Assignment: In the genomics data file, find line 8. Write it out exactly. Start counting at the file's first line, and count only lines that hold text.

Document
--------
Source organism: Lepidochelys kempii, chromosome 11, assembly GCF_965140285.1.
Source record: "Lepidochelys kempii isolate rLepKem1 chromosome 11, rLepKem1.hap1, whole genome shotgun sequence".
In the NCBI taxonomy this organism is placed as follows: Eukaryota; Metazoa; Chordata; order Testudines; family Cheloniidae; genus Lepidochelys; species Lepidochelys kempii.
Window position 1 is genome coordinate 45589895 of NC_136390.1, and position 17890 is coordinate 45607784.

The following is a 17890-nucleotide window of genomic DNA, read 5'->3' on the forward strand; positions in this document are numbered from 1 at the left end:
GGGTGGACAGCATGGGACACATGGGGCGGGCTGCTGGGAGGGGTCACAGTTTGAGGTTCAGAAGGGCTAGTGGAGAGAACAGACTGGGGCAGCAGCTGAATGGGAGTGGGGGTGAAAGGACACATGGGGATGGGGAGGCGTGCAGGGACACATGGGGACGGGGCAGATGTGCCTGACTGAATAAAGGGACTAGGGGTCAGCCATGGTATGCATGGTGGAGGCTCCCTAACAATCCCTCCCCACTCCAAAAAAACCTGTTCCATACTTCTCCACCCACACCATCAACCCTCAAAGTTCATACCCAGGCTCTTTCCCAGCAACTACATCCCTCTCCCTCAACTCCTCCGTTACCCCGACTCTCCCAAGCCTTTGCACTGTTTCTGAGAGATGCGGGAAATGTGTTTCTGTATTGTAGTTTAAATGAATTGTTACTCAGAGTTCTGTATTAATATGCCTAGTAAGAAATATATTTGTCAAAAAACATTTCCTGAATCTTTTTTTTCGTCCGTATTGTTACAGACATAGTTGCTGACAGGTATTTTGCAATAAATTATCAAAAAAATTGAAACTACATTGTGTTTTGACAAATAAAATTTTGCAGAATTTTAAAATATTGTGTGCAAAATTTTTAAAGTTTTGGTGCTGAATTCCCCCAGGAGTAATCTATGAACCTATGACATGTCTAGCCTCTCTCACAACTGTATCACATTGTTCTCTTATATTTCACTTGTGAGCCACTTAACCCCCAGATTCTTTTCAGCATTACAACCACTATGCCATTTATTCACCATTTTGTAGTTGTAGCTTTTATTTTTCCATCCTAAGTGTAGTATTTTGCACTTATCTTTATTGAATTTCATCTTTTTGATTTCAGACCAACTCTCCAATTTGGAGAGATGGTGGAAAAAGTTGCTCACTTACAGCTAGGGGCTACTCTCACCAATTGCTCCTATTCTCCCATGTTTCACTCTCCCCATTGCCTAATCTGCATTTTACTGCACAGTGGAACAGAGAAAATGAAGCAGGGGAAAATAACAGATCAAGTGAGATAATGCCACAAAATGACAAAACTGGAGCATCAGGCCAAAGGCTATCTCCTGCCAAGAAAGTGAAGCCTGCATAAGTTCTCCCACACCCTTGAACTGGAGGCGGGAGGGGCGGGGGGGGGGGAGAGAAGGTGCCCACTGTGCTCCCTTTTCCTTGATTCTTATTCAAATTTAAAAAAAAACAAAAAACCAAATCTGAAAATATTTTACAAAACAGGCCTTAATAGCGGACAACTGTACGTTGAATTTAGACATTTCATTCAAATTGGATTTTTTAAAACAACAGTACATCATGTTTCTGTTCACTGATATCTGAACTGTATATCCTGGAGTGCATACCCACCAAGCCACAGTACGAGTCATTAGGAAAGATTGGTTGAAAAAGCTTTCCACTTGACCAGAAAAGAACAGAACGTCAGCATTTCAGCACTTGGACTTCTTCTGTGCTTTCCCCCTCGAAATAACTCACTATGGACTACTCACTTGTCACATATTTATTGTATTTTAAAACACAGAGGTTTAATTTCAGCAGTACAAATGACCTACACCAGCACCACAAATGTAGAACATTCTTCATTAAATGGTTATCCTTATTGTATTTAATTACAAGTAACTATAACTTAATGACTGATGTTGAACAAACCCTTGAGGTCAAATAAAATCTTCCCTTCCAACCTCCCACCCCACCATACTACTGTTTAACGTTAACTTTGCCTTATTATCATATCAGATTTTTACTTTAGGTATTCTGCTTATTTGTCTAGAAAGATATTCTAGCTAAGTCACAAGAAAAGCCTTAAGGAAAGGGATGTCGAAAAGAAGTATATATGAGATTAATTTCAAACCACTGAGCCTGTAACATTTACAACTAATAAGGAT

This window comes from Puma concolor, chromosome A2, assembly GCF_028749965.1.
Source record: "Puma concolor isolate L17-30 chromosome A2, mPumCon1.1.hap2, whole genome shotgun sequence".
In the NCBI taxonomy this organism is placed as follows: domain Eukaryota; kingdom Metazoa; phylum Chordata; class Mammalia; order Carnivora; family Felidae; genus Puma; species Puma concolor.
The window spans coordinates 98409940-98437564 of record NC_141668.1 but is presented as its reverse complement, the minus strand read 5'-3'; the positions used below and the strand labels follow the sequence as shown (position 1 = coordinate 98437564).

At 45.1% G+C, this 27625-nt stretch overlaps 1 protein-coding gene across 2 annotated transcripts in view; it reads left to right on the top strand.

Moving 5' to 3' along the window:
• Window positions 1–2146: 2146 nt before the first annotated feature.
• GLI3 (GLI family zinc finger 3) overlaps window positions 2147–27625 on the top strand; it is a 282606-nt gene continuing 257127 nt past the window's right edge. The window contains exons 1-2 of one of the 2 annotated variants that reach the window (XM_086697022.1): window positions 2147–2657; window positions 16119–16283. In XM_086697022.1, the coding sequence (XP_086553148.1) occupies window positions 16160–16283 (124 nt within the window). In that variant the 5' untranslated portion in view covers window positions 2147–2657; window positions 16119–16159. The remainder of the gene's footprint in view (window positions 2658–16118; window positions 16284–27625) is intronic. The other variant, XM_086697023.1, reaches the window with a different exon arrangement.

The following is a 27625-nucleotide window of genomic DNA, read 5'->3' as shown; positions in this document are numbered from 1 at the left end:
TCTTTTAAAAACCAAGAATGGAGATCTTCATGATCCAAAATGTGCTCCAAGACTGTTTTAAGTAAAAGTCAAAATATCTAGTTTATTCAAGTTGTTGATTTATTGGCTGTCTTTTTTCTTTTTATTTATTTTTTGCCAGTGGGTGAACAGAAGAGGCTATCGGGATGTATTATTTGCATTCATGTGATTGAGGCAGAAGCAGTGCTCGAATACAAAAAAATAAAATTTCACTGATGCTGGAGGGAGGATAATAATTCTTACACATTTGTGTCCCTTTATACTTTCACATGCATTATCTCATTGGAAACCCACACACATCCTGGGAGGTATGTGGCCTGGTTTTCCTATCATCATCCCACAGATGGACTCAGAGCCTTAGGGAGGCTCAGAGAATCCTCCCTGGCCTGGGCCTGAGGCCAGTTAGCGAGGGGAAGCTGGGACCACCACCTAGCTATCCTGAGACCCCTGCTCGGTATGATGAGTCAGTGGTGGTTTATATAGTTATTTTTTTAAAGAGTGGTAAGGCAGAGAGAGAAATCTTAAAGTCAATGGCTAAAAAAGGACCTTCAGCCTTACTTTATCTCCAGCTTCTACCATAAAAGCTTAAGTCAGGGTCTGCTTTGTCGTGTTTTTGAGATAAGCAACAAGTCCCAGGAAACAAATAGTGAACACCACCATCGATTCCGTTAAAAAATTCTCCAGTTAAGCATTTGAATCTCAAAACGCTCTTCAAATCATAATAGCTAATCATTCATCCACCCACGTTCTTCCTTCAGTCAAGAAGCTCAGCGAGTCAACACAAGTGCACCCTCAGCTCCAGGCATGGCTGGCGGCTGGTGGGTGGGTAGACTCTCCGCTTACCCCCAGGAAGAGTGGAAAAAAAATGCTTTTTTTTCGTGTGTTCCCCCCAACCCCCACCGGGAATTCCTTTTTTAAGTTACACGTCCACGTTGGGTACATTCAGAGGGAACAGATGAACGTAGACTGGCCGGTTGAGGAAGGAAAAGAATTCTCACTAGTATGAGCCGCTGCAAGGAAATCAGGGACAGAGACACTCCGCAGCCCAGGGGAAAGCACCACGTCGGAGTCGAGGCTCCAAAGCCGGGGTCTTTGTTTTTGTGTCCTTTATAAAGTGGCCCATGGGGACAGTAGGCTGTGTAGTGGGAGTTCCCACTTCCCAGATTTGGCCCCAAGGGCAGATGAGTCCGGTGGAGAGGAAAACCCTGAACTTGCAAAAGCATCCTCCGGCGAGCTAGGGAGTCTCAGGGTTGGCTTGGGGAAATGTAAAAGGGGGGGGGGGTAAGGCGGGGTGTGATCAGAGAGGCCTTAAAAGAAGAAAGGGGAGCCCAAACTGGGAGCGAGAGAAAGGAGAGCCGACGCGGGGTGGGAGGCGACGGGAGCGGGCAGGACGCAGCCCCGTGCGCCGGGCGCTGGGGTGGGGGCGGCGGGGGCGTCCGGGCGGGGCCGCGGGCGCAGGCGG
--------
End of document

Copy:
Source record: "Puma concolor isolate L17-30 chromosome A2, mPumCon1.1.hap2, whole genome shotgun sequence".